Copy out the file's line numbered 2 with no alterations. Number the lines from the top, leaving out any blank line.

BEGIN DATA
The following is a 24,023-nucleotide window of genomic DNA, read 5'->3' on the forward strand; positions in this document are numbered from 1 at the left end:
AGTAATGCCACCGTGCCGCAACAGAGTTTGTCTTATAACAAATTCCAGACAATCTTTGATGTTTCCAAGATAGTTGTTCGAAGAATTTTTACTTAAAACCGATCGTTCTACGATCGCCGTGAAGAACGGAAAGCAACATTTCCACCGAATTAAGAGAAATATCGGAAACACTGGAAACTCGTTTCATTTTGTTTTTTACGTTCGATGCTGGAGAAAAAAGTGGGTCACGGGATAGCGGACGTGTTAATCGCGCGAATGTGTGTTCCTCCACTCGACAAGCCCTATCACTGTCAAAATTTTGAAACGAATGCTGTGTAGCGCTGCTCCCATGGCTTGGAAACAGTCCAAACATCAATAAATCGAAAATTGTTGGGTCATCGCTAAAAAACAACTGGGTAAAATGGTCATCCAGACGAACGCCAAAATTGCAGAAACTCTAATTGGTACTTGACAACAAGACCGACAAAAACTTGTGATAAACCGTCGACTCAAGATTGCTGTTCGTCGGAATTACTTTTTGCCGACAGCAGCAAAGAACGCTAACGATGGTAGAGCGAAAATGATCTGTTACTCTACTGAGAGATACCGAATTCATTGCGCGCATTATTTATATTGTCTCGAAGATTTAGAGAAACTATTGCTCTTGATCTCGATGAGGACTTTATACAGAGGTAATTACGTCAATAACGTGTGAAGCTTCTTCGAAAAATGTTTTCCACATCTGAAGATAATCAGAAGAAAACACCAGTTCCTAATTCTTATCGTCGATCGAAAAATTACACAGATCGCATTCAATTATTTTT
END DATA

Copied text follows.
AGTAATGCCACCGTGCCGCAACAGAGTTTGTCTTATAACAAATTCCAGACAATCTTTGATGTTTCCAAGATAGTTGTTCGAAGAATTTTTACTTAAAACCGATCGTTCTACGATCGCCGTGAAGAACGGAAAGCAACATTTCCACCGAATTAAGAGAAATATCGGAAACACTGGAAACTCGTTTCATTTTGTTTTTTACGTTCGATGCTGGAGAAAAAAGTGGGTCACGGGATAGCGGACGTGTTAATCGCGCGAATGTGTGTTCCTCCACTCGACAAGCCCTATCACTGTCAAAATTTTGAAACGAATGCTGTGTAGCGCTGCTCCCATGGCTTGGAAACAGTCCAAACATCAATAAATCGAAAATTGTTGGGTCATCGCTAAAAAACAACTGGGTAAAATGGTCATCCAGACGAACGCCAAAATTGCAGAAACTCTAATTGGTACTTGACAACAAGACCGACAAAAACTTGTGATAAACCGTCGACTCAAGATTGCTGTTCGTCGGAATTACTTTTTGCCGACAGCAGCAAAGAACGCTAACGATGGTAGAGCGAAAATGATCTGTTACTCTACTGAGAGATACCGAATTCATTGCGCGCATTATTTATATTGTCTCGAAGATTTAGAGAAACTATTGCTCTTGATCTCGATGAGGACTTTATACAGAGGTAATTACGTCAATAACGTGTGAAGCTTCTTCGAAAAATGTTTTCCACATCTGAAGATAATCAGAAGAAAACACCAGTTCCTAATTCTTATCGTCGATCGAAAAATTACACAGATCGCATTCAATTATTTTT